To help the Enoch Pratt Free Library make books available to poor kids, they're going to hang the world's biggest portrait of Elvis on black velvet.
To help homebound victims of AIDS get fed, they're going to sell masks with beehive hairdos rising like the Bromo Seltzer tower from cat's-eye glasses studded with rhinestones.
To give Bea Gaddy a hand sheltering the homeless, music will be provided, for your dancing pleasure, by Moe Fine and the All Blind Orchestra.
All the organizers need now are hundreds of people to show up next week at the B&O Railroad Museum roundhouse for the Mardi Gras Masquerade Ball. "It's called recession-era fund-raising," said planner Brian Morton.
Mr. Morton and a dozen of his friends and neighbors have been meeting at Scallio's Tavern on Hollins Street for more than a month planning a shindig to make Baltimore a better place.
In the old neighborhood gin mill with its tin ceiling, linoleum floor, knotty pine paneling and faded boxing photos on the wall, they attend to matters bizarre and mundane. Talking over rickety tables draped with red-and-white checked oil cloth, they sip beer, smoke cigarettes and trouble-shoot the details:
* "The guy in Frederick who did the nude painting of George Bush wants to do something for us."
* "We've got to recruit more bartenders."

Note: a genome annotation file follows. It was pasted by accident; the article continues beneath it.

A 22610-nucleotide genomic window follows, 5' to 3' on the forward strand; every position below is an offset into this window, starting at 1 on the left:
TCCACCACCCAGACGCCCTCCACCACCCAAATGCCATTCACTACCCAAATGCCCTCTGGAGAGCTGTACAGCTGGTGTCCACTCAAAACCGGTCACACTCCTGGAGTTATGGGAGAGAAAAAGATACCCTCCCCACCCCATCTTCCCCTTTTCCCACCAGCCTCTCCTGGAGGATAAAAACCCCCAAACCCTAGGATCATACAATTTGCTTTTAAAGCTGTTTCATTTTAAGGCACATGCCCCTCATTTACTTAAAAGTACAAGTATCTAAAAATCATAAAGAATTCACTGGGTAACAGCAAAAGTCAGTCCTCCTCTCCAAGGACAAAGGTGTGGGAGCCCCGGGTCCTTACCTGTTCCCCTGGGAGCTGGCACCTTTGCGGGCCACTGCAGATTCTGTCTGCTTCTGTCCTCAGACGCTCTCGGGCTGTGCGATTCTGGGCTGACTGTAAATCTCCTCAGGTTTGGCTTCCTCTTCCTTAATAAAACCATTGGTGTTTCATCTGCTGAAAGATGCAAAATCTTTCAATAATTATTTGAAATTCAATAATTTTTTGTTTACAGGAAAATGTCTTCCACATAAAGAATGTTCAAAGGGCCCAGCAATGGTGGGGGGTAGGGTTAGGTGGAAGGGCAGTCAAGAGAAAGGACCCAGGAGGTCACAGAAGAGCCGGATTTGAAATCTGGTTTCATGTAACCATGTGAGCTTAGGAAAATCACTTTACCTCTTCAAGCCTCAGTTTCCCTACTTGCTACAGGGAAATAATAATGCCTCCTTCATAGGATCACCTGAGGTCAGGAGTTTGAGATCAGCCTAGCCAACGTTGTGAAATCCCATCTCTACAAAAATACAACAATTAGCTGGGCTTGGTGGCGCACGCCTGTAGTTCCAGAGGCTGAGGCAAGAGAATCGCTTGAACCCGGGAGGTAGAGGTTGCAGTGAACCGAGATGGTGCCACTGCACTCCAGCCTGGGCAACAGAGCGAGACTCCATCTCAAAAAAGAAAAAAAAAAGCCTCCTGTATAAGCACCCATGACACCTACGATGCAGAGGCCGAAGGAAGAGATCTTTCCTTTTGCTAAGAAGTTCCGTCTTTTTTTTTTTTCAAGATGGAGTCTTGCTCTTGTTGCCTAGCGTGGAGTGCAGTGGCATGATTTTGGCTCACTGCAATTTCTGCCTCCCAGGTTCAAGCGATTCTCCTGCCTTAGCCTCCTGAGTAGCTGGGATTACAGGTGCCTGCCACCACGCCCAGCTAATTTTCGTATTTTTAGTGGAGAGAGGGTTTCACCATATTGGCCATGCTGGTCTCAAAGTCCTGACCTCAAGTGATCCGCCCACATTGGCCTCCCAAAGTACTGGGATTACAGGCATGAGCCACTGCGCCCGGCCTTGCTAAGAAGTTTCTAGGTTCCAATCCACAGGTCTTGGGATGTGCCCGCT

* "The Orioles said they don't take ads in programs, so we should start hitting up midlevel guys, like Steven L. Miles."
* "We need more companies to donate prizes for the costume contest."
* "We're going to be running around all night plucking beer cans off the sides of trains."
And on and on, with a week to go before the roundhouse rocks on the 28th. February, after all, is a slow party month.
Together they are printers, bartenders, jewelers, mathematicians and antiques dealers, with nary a CEO or board member among them.
It bothers them when the local Pratt library is closed because on any given day there may be no heat, no staff or no money.
"The real point is that the Hollins branch is in an impoverished area and should be open as much as possible," said Joe Fields, who plays sax with the All Blind Orchestra, a bunch of musical wisenheimers. "It's not so much that we want to use it -- we can go downtown to the Pratt -- but it should be open for the poor school kids in the neighborhood."
The Pratt, which a few months ago planned to permanently close the Hollins branch because of budget cuts, is due to receive half of any money raised by the ball. Four other charities are to split the rest: the Bea Gaddy Foundation, Viva House, the South Baltimore Homeless Shelter, and A Moveable Feast, which delivers food to shut-in victims of the AIDS virus.
Mr. Morton, his friend Phillip Minion from Scallio's softball team -- which has won two games and lost 60 -- and the other organizers are long on creativity, as evidenced by the 21-by-14-foot Elvis on black velvet.
They even called Graceland to make sure their black velvet is the biggest of the King.
But they're not very experienced at staging parties involving more than a boom box and a keg of beer. That's why they recruited a guru from the real world, Alan W. Pressman, director of catering for Baltimore Grand.
"You can be as creative as you possibly can, but if you don't know the logistics, you can't throw an event like this," said Mr. Pressman, who is coordinating food and drink for the event.
"If we can get at least 500 guests, I hope to raise about $11,000 after expenses -- that's if people come and drink a little bit, eat a little bit and dance a lot."